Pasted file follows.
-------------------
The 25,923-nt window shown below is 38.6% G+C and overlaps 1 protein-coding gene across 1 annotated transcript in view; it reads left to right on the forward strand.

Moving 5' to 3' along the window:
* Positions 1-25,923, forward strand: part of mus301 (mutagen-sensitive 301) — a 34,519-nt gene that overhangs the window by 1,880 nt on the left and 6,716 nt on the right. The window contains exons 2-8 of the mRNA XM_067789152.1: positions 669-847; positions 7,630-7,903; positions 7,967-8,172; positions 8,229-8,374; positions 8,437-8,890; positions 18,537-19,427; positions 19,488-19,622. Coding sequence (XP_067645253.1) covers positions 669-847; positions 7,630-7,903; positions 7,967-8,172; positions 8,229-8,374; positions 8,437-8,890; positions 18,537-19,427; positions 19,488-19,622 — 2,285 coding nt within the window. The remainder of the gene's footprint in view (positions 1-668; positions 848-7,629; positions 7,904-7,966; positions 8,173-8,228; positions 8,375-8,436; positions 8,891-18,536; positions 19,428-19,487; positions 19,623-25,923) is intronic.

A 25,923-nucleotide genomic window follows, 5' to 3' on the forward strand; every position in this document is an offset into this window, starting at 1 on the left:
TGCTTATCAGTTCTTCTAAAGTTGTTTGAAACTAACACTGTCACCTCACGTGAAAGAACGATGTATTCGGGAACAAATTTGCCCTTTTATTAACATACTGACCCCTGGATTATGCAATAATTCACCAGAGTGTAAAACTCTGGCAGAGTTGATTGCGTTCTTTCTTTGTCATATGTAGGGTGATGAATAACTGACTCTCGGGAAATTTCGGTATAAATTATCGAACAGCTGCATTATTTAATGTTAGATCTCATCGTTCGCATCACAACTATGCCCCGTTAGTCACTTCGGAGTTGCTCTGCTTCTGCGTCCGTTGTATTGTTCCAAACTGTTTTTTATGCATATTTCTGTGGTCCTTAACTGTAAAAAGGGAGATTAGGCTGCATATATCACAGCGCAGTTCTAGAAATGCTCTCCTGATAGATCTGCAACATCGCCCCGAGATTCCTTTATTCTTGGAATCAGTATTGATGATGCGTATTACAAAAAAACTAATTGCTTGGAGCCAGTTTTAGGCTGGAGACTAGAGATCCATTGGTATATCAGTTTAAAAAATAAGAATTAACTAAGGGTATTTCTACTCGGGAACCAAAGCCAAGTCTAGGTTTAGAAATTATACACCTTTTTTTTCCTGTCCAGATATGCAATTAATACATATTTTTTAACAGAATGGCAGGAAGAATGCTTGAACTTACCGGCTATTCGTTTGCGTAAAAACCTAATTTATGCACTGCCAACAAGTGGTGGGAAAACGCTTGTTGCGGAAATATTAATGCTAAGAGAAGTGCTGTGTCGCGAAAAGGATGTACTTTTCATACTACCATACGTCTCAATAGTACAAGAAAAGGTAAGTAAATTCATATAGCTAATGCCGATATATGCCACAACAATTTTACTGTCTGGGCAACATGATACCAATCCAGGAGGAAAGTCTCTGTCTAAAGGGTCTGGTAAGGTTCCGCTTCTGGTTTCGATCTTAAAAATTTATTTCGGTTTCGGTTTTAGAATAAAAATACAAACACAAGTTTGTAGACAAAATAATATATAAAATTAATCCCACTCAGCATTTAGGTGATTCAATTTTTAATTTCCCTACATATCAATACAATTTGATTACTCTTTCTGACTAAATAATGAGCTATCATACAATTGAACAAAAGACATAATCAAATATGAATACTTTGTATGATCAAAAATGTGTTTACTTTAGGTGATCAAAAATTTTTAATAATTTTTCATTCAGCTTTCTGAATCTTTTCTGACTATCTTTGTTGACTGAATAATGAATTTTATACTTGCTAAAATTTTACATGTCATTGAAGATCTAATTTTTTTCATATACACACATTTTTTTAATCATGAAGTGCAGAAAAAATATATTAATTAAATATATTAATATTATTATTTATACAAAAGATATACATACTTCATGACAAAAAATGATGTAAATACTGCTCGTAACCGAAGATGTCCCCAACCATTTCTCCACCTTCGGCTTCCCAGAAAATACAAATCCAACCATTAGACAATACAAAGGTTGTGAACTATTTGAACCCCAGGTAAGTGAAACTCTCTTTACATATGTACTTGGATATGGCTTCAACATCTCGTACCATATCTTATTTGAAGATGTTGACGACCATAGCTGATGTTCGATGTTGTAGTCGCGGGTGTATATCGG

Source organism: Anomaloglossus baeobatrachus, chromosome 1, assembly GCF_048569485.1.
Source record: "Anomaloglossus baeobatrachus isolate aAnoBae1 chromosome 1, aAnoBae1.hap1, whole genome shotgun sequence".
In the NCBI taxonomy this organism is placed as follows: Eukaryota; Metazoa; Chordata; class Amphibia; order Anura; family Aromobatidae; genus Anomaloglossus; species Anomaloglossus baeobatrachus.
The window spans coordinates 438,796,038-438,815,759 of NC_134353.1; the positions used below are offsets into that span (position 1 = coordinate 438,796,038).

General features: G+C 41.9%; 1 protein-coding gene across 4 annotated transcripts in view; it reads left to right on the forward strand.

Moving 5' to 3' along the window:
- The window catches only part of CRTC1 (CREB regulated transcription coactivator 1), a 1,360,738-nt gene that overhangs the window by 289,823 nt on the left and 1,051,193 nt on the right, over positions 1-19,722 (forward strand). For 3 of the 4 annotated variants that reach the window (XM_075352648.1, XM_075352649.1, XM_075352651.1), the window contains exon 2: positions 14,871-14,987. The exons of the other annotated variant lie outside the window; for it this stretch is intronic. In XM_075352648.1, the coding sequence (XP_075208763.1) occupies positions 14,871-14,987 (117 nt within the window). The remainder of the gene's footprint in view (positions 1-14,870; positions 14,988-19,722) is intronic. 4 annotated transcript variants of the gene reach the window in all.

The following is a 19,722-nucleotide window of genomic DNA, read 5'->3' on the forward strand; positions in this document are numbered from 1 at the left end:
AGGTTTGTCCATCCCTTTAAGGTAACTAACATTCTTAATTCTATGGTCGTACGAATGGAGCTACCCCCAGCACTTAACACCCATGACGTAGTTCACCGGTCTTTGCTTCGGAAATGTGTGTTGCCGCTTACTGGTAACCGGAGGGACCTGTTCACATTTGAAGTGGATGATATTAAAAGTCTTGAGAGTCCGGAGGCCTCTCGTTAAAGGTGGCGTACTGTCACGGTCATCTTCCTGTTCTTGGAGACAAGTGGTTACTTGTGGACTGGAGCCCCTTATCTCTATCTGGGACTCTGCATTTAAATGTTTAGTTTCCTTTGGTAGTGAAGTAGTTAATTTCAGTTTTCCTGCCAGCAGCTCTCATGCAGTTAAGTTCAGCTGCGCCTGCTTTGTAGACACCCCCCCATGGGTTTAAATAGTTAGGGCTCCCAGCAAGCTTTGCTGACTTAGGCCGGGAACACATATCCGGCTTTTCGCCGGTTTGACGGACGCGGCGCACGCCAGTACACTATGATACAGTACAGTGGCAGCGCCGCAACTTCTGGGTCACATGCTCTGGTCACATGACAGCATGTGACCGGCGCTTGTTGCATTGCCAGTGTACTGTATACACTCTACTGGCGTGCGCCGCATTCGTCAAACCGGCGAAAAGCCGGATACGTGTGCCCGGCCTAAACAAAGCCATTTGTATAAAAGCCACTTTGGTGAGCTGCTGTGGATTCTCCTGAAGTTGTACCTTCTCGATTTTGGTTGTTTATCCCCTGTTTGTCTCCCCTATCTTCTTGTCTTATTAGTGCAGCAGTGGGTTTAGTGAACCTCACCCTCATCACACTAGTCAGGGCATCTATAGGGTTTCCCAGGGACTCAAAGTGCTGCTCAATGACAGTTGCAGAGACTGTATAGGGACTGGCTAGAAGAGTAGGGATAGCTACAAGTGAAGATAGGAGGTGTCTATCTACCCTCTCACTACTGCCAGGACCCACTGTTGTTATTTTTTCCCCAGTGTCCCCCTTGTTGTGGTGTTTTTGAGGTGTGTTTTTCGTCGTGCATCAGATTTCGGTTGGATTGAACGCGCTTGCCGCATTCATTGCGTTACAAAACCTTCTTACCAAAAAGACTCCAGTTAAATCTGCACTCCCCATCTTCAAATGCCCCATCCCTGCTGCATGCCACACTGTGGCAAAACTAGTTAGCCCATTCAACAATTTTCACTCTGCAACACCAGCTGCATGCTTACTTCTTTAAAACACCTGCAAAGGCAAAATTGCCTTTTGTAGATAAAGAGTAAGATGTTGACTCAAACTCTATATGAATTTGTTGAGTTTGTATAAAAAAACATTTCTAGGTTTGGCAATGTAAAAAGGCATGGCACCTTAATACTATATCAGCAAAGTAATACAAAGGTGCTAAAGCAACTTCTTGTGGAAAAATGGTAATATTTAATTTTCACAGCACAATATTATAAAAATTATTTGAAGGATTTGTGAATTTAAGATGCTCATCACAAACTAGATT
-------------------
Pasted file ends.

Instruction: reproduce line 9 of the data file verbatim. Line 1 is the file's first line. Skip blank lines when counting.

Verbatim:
The window spans coordinates 438,796,038-438,815,759 of NC_134353.1; the positions used below are offsets into that span (position 1 = coordinate 438,796,038).